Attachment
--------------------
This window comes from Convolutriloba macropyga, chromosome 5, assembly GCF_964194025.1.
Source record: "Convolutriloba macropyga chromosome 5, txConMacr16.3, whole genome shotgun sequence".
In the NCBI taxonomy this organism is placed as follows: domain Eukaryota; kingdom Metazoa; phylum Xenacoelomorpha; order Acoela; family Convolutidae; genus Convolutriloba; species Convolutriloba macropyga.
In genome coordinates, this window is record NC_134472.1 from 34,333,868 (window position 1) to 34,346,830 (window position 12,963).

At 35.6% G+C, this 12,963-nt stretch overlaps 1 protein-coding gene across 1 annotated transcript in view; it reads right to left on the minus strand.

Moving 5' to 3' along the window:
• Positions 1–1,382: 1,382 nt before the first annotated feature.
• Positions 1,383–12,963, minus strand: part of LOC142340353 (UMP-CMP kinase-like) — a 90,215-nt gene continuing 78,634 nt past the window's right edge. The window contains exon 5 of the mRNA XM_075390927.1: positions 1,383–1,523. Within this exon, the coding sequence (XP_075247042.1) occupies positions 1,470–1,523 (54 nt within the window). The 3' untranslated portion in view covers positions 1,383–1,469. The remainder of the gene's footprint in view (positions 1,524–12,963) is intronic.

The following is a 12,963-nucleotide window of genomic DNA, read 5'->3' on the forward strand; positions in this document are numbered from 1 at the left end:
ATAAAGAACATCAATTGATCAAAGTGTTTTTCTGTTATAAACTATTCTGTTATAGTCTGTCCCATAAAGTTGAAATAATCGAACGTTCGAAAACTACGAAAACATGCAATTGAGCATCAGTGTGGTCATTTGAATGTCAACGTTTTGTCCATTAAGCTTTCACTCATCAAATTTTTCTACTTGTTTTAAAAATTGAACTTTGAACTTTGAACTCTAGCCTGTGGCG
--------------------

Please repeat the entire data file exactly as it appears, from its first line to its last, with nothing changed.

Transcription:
This window comes from Convolutriloba macropyga, chromosome 5, assembly GCF_964194025.1.
Source record: "Convolutriloba macropyga chromosome 5, txConMacr16.3, whole genome shotgun sequence".
In the NCBI taxonomy this organism is placed as follows: domain Eukaryota; kingdom Metazoa; phylum Xenacoelomorpha; order Acoela; family Convolutidae; genus Convolutriloba; species Convolutriloba macropyga.
In genome coordinates, this window is record NC_134472.1 from 34,333,868 (window position 1) to 34,346,830 (window position 12,963).

At 35.6% G+C, this 12,963-nt stretch overlaps 1 protein-coding gene across 1 annotated transcript in view; it reads right to left on the minus strand.

Moving 5' to 3' along the window:
• Positions 1–1,382: 1,382 nt before the first annotated feature.
• Positions 1,383–12,963, minus strand: part of LOC142340353 (UMP-CMP kinase-like) — a 90,215-nt gene continuing 78,634 nt past the window's right edge. The window contains exon 5 of the mRNA XM_075390927.1: positions 1,383–1,523. Within this exon, the coding sequence (XP_075247042.1) occupies positions 1,470–1,523 (54 nt within the window). The 3' untranslated portion in view covers positions 1,383–1,469. The remainder of the gene's footprint in view (positions 1,524–12,963) is intronic.

The following is a 12,963-nucleotide window of genomic DNA, read 5'->3' on the forward strand; positions in this document are numbered from 1 at the left end:
ATAAAGAACATCAATTGATCAAAGTGTTTTTCTGTTATAAACTATTCTGTTATAGTCTGTCCCATAAAGTTGAAATAATCGAACGTTCGAAAACTACGAAAACATGCAATTGAGCATCAGTGTGGTCATTTGAATGTCAACGTTTTGTCCATTAAGCTTTCACTCATCAAATTTTTCTACTTGTTTTAAAAATTGAACTTTGAACTTTGAACTCTAGCCTGTGGCG